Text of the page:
Luckily, Python scripts don't usually have to care about managing object lifetimes. In fact, they do not normally need to maintain a reference to widget objects created along the way at all unless they plan to reconfigure those objects later. For instance, it's common in Tkinter programming to pack a widget immediately after creating it if no further reference to the widget is required:
Label(text='hi').pack( ) # OK
This expression is evaluated left to right, as usual. It creates a new label and then immediately calls the new object's pack method to arrange it in the display. Notice, though, that the Python Label object is temporary in this expression; because it is not assigned to a name, it would normally be garbage collected (destroyed and reclaimed) by Python immediately after running its pack method.
However, because Tkinter emits Tk calls when objects are constructed, the label will be drawn on the display as expected, even though we haven't held onto the corresponding Python object in our script. In fact, Tkinter internally cross-links widget objects into a long-lived tree used to represent the display, so the Label object made during this statement actually is retained, even if not by our code.[*]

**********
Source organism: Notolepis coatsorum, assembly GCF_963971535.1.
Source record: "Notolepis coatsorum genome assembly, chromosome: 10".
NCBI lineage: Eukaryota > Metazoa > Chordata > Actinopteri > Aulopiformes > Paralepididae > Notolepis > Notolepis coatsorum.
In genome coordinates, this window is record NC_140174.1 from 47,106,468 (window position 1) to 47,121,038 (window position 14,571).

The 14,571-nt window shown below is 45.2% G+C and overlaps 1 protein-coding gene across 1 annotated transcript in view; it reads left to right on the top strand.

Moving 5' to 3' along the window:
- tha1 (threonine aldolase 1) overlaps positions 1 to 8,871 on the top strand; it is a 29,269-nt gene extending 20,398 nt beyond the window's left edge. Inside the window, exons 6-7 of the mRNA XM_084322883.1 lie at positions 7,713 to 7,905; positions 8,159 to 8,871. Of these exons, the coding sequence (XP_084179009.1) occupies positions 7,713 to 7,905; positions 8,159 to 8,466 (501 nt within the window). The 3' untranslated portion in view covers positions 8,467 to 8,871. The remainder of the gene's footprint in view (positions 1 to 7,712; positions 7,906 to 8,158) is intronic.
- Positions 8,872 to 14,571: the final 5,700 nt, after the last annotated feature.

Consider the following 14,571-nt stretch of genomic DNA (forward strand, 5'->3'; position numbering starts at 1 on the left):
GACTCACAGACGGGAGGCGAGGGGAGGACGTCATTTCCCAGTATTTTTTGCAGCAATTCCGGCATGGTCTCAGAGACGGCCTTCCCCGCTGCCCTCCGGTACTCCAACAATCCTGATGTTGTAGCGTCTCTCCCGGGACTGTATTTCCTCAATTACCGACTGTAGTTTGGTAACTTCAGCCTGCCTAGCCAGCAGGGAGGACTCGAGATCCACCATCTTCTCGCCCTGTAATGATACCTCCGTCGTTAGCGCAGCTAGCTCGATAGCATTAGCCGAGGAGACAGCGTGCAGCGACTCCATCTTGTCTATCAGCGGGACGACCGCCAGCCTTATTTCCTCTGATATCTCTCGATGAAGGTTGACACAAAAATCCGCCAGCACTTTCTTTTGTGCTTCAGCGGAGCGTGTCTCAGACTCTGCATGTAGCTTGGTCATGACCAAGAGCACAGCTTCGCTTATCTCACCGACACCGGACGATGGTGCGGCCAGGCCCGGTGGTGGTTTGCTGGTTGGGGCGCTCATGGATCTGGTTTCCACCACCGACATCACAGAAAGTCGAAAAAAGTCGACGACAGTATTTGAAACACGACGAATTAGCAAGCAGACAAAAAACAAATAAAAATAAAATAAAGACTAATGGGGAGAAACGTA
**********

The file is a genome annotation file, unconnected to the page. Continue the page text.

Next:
In other words, your scripts don't generally have to care about widget object lifetimes, and it's OK to make widgets and pack them immediately in the same statement. But that does not mean that it's OK to say something like this:
widget = Label(text='hi').pack( ) # wrong! ...use widget...
This statement almost seems like it should assign a newly packed label to widget, but it does not do this. In fact, it's really a notorious Tkinter beginner's mistake. The widget pack method packs the widget but does not return the widget thus packed. Really, pack returns the Python object None; after such a statement, widget will be a reference to None, and any further widget operations through that name will fail. For instance, the following fails too for the same reason:
Label(text='hi').pack().mainloop( ) # wrong!
Since pack returns None, asking for its mainloop attribute generates an exception (as it should). If you really want to both pack a widget and retain a reference to it, say this instead:
widget = Label(text='hi') # OK too widget.pack( ) ...use widget...
This form is a bit more verbose but is less tricky than packing a widget in the same statement that creates it, and it allows you to hold onto the widget for later processing. On the other hand, scripts that compose layouts often add widgets once and for all when they are created, and never need to reconfigure them later; assigning to long-lived names in such programs is pointless and unnecessary.[*]